What we can do now is carefully review the motion that we've created. Straight away, we can see that there is quite a difference in the timing of our motion here as compared to what we were seeing inside our live simulation. One thing that immediately strikes me is that the pauses or gaps between the individual launches of spheres are really nowhere near long enough. This seems a little bit too rapid-fire. Now, this would be something that I would most definitely want to go back and alter.

Doing that of course would be a simple matter using the Unbake All function in MassFX and then going and adding a little more spacing between the groups of keys for our animated discs. One other anomaly that strikes me in this preview is the motion of the single can that ends up on the right-hand edge of our stand. In fact, if we just close our animation preview and then just scrub the timeline and keep an eye on that particular can in the viewport, we can see that its motion does seem to be a little bit confusing.

It does seem to do some odd things, getting a little mixed up with other motion inside of the simulation. And I'm not really too keen on how that is looking, or the position that it ends up in. Thankfully, applying a quick fix to this is a very simple thing to do in 3ds Max, by means of animation layers. So, let's move into our next video and see how we can do just that.

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This video is part of

Image for Creating Simulations in MassFX and 3ds Max
Creating Simulations in MassFX and 3ds Max

51 video lessons · 2494 viewers

Brian Bradley
Author

 
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  1. 3m 27s
    1. Welcome
      58s
    2. Working with the exercise files
      46s
    3. Setting up the 3ds Max project structure
      1m 43s
  2. 39m 20s
    1. Why simulate and not animate?
      3m 38s
    2. A look at gravity and drag
      3m 55s
    3. Understanding volume, mass, and density
      3m 45s
    4. What are Newton's laws of motion?
      3m 20s
    5. Finding believable frames per second and substeps
      3m 5s
    6. Understanding the difference between rigid and soft bodies
      3m 28s
    7. More about rigid body types
      3m 32s
    8. How collisions are calculated
      4m 35s
    9. Learning the difference between concave and convex meshes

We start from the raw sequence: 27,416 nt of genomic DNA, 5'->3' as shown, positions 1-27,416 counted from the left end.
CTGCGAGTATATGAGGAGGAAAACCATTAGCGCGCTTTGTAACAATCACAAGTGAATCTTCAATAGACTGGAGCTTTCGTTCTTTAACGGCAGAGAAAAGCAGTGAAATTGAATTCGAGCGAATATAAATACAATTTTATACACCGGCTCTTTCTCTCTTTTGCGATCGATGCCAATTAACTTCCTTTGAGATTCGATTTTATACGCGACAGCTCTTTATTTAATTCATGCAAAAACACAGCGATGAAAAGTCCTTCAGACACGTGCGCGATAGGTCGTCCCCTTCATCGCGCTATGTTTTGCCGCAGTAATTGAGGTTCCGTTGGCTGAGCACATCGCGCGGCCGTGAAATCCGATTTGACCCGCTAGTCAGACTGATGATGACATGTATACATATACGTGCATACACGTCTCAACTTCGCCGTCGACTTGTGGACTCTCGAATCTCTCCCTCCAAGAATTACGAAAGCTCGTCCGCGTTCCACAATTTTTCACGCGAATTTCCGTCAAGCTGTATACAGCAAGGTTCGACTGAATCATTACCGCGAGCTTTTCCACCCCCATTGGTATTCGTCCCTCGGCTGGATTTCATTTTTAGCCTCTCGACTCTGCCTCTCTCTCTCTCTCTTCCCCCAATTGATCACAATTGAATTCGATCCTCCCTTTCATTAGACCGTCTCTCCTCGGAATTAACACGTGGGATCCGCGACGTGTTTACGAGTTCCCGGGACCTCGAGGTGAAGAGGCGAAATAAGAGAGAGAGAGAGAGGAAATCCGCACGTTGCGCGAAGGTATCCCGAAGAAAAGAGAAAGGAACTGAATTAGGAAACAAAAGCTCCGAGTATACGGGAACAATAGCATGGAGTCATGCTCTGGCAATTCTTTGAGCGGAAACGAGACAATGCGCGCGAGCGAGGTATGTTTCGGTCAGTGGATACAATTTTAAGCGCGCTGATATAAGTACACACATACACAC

6m 24s
    10. What is a constraint and how do we use it?
      3m 38s
  3. 24m 20s
    1. A look at the MassFX and the 3ds Max user interfaces
      5m 52s
    2. Exploring the MassFX workflow
      5m 14s
    3. Discovering ground collision and gravity
      4m 49s
    4. Adjusting substeps and solver iterations
      3m 43s
    5. Using the Multi-Editor and the MassFX Visualizer
      4m 42s
  4. 44m 11s
    1. Breaking down the shot
      4m 51s
    2. Setting up the launchers
      3m 59s
    3. Setting up the drop system
      4m 30s
    4. Prepping the cans
      3m 33s
    5. Refining the simulation on the launchers
      5m 9s
    6. Refining the simulation on the colliders
      6m 5s
    7. Baking out the simulation for rendering
      5m 37s
    8. Reviewing the simulation with an animation sequence
      5m 3s
    9. Adding an animation override
      5m 24s
  5. 33m 32s
    1. Adding a rigid constraint and creating breakability
      8m 3s
    2. Creating a moving target with the Slide constraint
      4m 47s
    3. Creating springy targets with the Hinge constraint
      5m 59s
    4. Spinning targets using the Twist constraint
      4m 57s
    5. Creating crazy targets with the Ball & Socket constraint
      4m 58s
    6. Constructing a MassFX Ragdoll
      4m 48s
  6. 36m 51s
    1. Applying the mCloth modifier and pinning the hammock
      5m 55s
    2. Setting up the hammock's physical properties
      5m 39s
    3. Working with the mCloth interaction controls
      6m 14s
    4. Attaching the hammock to animated objects
      4m 5s
    5. Putting a rip in mCloth
      6m 14s
    6. Using mCloth to create a rope object
      4m 53s
    7. Creating a soft body object
      3m 51s
  7. 14m 47s
    1. Adding forces to a simulation
      5m 27s
    2. Putting forces to practical use
      5m 33s
    3. Using forces with mCloth
      3m 47s
  8. 35m 27s
    1. Walking through mParticles
      4m 38s
    2. Using fracture geometry
      6m 0s
    3. Creating breakable glue: Part 1
      4m 19s
    4. Creating breakable glue: Part 2
      5m 19s
    5. Creating a gloopy fluid: Part 1
      4m 14s
    6. Creating a gloopy fluid: Part 2
      4m 41s
    7. Adding forces to mParticles
      6m 16s
  9. 1m 5s
    1. What's next?
      1m 5s